You shouldn’t drink and drive.
It’s hardly news. For the past 35 years, that’s the message Mothers Against Drunk Driving and law enforcement have championed nationwide. It’s also the message that the Department of Highway Safety hired R&R Partners to promote in Utah.
It seems like a simple assignment—advertising something that everybody already knows. However, that widespread knowledge is also the challenge: How does one take a decades-old message that nobody pays attention to anymore and resay it in a way that changes people’s behavior?
The answer to that question recently resulted in news stories across America. Again. R&R Partners’ drunk driving prevention campaign in Utah regularly generates national headlines. The latest buzz was about R&R turning Salt Lake City bar bathrooms into jail cells, letting patrons see what a DUI looks like moments before deciding whether to drive home or call a cab. In one day, a marketing investment of less than $10,000 turned into more than $100,000 worth of local media attention and millions of dollars in news coverage, nationwide.
Drunk people make bad decisions.
Yes, it’s another obvious observation, but it’s also the key to R&R’s drunk driving prevention success. If people get so drunk they can’t remember their names, how can somebody expect them to remember a TV commercial they saw last week telling them not to drink and drive? Instead, R&R Partners has pushed advertising as close as possible to the point of decision—that moment between when people finish their last beer and pull out their car keys.
The results have been bar tables replaced with prison visiting booths reading, “No designated driver? Get used to this view,” complete with working telephones on both sides of the security glass. Kiddie car rides retrofitted to support adults up to 300 pounds and painted like cop cars, along with the message, “Drive drunk and ride in the real thing.” Toll-free numbers to dial and practice your one phone call from jail with a virtual irate mom, girlfriend, lawyer and others. Billiard balls that simulate drunk driving accidents, coin-op photo booths that produce mug shots, toilet stickers with type so small, it’s only legible if your head is buried in the bowl, (“If you can read this, call a cab.”), and dozens more marketing experiences at football tailgate parties, ski resort lodges, state liquor stores, and pretty much anywhere else people might have a few drinks before driving home.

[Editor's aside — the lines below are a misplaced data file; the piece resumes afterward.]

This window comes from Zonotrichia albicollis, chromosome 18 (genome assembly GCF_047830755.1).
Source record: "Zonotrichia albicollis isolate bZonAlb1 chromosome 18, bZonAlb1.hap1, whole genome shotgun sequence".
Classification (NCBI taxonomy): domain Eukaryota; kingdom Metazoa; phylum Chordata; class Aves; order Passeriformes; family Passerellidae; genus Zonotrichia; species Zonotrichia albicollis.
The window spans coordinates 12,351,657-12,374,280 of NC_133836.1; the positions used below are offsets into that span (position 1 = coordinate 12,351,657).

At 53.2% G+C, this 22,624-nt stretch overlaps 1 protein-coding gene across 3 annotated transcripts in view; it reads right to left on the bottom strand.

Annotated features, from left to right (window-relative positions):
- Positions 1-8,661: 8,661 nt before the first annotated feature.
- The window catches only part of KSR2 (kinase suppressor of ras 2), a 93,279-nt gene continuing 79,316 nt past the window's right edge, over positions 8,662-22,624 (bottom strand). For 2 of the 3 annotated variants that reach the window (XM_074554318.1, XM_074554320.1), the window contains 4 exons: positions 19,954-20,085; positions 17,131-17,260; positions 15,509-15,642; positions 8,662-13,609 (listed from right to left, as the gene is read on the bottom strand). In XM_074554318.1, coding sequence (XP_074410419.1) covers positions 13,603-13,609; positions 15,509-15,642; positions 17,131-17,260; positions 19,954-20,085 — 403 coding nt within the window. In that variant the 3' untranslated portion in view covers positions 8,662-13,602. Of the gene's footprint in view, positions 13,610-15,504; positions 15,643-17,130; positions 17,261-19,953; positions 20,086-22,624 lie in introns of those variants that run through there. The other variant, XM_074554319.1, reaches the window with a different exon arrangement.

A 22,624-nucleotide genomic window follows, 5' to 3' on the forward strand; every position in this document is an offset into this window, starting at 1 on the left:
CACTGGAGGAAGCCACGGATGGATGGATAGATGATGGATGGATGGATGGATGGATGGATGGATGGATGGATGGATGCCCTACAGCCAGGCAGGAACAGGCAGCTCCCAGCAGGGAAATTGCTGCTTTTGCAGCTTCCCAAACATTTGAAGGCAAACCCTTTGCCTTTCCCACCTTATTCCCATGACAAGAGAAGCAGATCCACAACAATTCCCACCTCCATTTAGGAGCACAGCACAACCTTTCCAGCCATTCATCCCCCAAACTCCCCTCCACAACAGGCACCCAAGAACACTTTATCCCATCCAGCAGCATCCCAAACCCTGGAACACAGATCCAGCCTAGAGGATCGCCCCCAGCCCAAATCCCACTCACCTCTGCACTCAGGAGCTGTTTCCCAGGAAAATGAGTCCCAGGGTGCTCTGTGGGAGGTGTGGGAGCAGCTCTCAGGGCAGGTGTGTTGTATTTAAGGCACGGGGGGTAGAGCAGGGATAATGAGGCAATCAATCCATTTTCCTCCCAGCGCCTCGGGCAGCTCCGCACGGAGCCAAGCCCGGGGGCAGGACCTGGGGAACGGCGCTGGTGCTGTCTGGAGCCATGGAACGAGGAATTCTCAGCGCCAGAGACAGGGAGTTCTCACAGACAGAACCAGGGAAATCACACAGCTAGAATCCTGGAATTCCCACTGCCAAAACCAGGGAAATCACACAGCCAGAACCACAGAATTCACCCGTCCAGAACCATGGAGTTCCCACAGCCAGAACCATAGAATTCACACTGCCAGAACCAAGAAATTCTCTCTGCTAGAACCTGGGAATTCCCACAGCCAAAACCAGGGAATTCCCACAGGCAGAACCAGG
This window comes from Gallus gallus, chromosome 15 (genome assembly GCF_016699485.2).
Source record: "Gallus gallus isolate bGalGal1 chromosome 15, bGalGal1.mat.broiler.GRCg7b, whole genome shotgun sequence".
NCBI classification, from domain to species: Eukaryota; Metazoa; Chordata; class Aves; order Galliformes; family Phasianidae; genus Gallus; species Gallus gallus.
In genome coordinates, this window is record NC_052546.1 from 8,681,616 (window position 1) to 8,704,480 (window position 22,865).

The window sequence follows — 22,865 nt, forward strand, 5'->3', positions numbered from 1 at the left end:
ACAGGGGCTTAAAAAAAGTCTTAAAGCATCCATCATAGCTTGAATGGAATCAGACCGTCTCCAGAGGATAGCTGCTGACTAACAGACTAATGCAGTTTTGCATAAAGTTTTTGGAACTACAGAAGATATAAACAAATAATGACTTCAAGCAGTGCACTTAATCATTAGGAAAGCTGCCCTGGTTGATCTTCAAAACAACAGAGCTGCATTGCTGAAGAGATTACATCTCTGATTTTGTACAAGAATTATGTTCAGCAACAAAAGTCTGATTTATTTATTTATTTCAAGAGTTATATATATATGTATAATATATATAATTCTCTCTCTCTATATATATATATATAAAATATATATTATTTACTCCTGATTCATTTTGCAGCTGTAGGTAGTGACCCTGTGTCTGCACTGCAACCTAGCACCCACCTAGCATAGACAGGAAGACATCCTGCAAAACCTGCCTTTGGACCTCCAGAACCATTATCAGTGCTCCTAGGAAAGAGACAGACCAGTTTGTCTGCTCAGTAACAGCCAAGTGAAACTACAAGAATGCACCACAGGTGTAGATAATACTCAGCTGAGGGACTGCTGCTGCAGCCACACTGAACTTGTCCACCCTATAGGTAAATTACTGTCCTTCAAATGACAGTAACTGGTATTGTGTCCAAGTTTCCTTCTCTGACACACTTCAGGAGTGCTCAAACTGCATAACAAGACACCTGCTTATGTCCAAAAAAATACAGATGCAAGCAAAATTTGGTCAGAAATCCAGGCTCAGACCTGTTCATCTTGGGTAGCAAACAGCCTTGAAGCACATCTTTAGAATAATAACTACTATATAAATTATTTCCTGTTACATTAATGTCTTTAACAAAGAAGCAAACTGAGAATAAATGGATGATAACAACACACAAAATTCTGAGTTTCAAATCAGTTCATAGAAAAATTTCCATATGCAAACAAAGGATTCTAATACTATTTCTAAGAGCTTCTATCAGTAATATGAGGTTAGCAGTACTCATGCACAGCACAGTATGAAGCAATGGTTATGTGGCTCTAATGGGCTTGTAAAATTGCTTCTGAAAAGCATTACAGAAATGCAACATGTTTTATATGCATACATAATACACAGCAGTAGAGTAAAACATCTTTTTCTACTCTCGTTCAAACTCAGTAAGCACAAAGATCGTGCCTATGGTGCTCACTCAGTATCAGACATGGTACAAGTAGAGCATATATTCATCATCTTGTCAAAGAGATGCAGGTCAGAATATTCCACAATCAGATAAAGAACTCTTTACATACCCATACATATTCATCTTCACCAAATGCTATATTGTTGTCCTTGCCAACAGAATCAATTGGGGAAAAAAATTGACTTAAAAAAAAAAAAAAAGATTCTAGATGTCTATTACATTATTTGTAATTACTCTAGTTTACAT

In addition, billboards near clubs, restaurants, stadiums and bars remind people leaving the parking lots that DUIs result in mandatory arrest, and radio ads (usually heard while driving) run prior to key holiday weekends when drunk driving spikes, like New Year’s Eve and Halloween, letting people know that police will be out in full force, cracking down on DUIs.
The result of all this point of decision marketing has been surprising. Drunk driving arrests and deaths in Utah have steadily declined since the campaign launched, but that was expected. What nobody knew would happen, however, is that by not running drunk driving television ads and reallocating those funds to more nontraditional marketing executions, the Department of Highway Safety actually increased their presence on TV. By partnering with local businesses, community leaders and sports teams to create innovative DUI prevention messages, R&R Partners also created a steady stream of news coverage that far outweighed what could have been purchased in paid advertising, with approximately $4 in earned media coverage for every dollar spent on the campaign, including agency fees.
For a message that hasn’t been news in decades, you shouldn’t drink and drive, that’s pretty good.